Containers should be made of materials that release no smells and flavours, which would be easily absorbed by the oil. They must also not let any oxygen, moisture and light pass through, and ideally, be poor heat conductors. Finally, they should be easy to inspect, to verify that they are perfectly clean, and if possible, they should also be shatterproof.
Without doubt, the best material for storing oil is stainless steel, but tinplate steel cans are a more popular choice for the retail market; bottles and demijohns are also an excellent alternative, as long as they are made of dark glass.
Glass has been employed since the dawn of civilization to make vessels and containers for food. The hygienic properties of glass are superb: this material is very resistant to acids and alkaline substances, impermeable to gas and all liquids, does not alter the smell and taste of food and can be easily recycled. Its greatest drawbacks are its weight and fragility, which can impact heavily on the cost of the end product.
Tin-plated steel, or tinplate, is, as the name suggests, a thin sheet of steel that has had a coat of tin applied to both its upper and lower surfaces, which therefore become smooth, shiny and rust-resistant. Three types of steel are used to manufacture cans, and are designated as follows:
“L”, suitable for highly corrosive products;
“MR”, for moderately corrosive ones;
“MC”, for non-corrosive ones.
After the tinning process, the metal sheet is subjected to “passivation” treatments to limit the oxidation of tin, and coating ones, to delay any corrosive process triggered by acidic foods. Passivation can be classified as a decontaminating process, since it restores the passive state of stainless steel in a rapid and controlled manner, by eliminating all traces of surface contaminants, i.e. particles of non-inert metals such as iron that can cause the onset of oxidation and corrosive processes.
Tinplate is mostly employed to manufacture cans for sterilized food with a prolonged shelf life (fish in oil, meat in jelly, fruit in syrup, and so forth) but has now become popular for packaging olive oil.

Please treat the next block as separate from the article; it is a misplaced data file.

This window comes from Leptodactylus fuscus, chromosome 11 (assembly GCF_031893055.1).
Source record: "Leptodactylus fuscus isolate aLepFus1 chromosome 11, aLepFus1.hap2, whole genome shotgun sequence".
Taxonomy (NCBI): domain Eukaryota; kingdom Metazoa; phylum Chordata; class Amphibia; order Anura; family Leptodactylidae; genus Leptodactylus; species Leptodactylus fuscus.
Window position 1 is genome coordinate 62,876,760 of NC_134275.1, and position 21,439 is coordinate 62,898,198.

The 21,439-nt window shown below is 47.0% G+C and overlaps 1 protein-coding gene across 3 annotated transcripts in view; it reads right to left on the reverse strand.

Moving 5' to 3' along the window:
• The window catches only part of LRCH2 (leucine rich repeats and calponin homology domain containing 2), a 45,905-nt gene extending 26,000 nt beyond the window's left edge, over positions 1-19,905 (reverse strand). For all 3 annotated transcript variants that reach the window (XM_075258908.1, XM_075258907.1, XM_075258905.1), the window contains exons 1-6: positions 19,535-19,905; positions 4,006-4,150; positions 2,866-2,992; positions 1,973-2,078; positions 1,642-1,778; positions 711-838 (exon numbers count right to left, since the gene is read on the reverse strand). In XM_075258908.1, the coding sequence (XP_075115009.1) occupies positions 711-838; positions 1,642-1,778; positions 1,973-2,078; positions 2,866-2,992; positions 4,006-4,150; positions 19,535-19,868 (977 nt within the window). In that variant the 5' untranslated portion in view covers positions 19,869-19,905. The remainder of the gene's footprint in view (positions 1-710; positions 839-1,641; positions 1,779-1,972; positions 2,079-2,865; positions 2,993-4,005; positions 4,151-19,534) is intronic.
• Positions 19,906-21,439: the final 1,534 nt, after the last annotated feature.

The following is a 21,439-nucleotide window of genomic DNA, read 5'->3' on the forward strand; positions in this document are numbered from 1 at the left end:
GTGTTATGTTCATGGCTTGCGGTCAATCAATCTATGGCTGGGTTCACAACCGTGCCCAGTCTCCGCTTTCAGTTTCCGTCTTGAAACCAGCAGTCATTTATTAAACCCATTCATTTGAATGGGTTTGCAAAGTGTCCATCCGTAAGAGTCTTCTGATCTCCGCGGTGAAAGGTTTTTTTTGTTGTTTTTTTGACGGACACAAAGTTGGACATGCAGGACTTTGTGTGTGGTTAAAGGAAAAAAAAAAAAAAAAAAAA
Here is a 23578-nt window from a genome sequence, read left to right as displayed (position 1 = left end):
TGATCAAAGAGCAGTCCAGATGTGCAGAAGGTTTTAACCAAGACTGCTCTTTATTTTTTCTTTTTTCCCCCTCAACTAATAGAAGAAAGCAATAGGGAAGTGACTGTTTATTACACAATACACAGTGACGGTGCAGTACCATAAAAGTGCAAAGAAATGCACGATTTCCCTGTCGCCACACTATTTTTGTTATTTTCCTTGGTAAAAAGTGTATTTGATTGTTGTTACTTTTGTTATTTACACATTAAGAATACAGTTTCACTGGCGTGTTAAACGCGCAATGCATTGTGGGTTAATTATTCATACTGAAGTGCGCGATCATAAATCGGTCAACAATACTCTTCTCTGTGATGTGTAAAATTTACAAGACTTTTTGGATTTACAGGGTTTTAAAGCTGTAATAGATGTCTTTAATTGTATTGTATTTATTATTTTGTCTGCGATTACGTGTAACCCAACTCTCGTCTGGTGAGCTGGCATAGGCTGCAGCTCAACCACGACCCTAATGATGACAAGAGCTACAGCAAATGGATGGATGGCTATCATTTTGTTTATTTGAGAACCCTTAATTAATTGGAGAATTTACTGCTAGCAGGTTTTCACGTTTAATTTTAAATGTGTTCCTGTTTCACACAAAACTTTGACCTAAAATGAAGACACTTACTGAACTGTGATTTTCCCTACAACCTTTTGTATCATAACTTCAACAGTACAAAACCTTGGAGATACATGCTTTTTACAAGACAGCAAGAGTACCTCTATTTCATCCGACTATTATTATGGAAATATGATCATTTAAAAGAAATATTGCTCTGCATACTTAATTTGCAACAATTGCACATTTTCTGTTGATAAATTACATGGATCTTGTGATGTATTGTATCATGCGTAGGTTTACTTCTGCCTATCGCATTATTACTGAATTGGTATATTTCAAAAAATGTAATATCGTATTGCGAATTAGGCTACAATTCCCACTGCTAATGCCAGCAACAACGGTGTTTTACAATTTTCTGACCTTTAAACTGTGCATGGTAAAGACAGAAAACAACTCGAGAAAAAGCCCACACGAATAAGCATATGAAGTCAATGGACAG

Tinplate has many advantages: it is a light, resistant and non-breakable material that is both waterproof and easy to recycle. Among its drawbacks are its vulnerability to highly-corrosive foods and the fact that after some time, it gives a metal flavour to the food in contact with it. To avoid these risks, the inside of cans are now lined with non-toxic materials (ceramic coating, oleoresins, etc.) which prevent the metal from solubilising and corroding.
Stainless steel is an iron and carbon (0.1-1.5%) alloy containing other compounds such as chrome and nickel. Also known as inox steel, it is a strong, durable material that is both intrinsically hygienic and easy to clean, and for this reason is extremely suitable for preserving food. Nowadays it is widely employed for storing olive oil in bulk quantities. The main drawback of all containers is that the oil in them is to some extent, always in contact with the air. In order to minimize the noxious effects of oxygen, it has become a common practice to inject inert gases (usually nitrogen) into the vessel, flushing out any air present in the headspace. This technique requires the use of a manostat or pressure switch, an inflow valve, an outflow valve, a stainless steel vessel for the olive oil and a nitrogen- or other inert gas cylinder. When oil is drawn out of the vessel, usually through a tap placed at the bottom of the tank, an equal volume of nitrogen is automatically blown in.
Also washing the containers before packaging is a critical operation: cleaning must be accurate and carried out with appropriate, odour-free detergents. The best compounds for washing and cleaning these vessels are either caustic or baking soda, both of which must be diluted in warm water. The containers should always be well rinsed before use. The larger industrial tanks can be easily cleaned with state-of-the-art, hot water pressure washers, which expel a high-pressure stream of water (150-200 atm), at a temperature of over 100°C. Vinegar and scented detergents should always be avoided, because their smell is easily absorbed by the oil.